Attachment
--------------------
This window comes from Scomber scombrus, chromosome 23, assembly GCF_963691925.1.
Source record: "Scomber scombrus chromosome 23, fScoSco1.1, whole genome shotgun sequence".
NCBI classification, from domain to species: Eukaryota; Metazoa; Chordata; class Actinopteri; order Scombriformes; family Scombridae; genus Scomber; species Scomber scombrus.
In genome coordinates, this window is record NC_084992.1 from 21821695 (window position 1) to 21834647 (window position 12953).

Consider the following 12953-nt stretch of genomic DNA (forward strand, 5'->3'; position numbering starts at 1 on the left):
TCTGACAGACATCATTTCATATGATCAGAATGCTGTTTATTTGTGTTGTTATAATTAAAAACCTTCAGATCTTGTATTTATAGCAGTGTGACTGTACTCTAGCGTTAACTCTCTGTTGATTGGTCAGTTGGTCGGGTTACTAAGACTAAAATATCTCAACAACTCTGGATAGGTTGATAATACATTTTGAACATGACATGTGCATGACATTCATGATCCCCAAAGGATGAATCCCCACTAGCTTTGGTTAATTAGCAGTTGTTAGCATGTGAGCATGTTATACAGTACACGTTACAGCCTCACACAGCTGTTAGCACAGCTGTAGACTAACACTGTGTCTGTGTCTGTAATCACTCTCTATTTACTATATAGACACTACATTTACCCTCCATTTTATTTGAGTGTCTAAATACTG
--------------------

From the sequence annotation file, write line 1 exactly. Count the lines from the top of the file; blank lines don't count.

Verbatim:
This window comes from Scomber scombrus, chromosome 23, assembly GCF_963691925.1.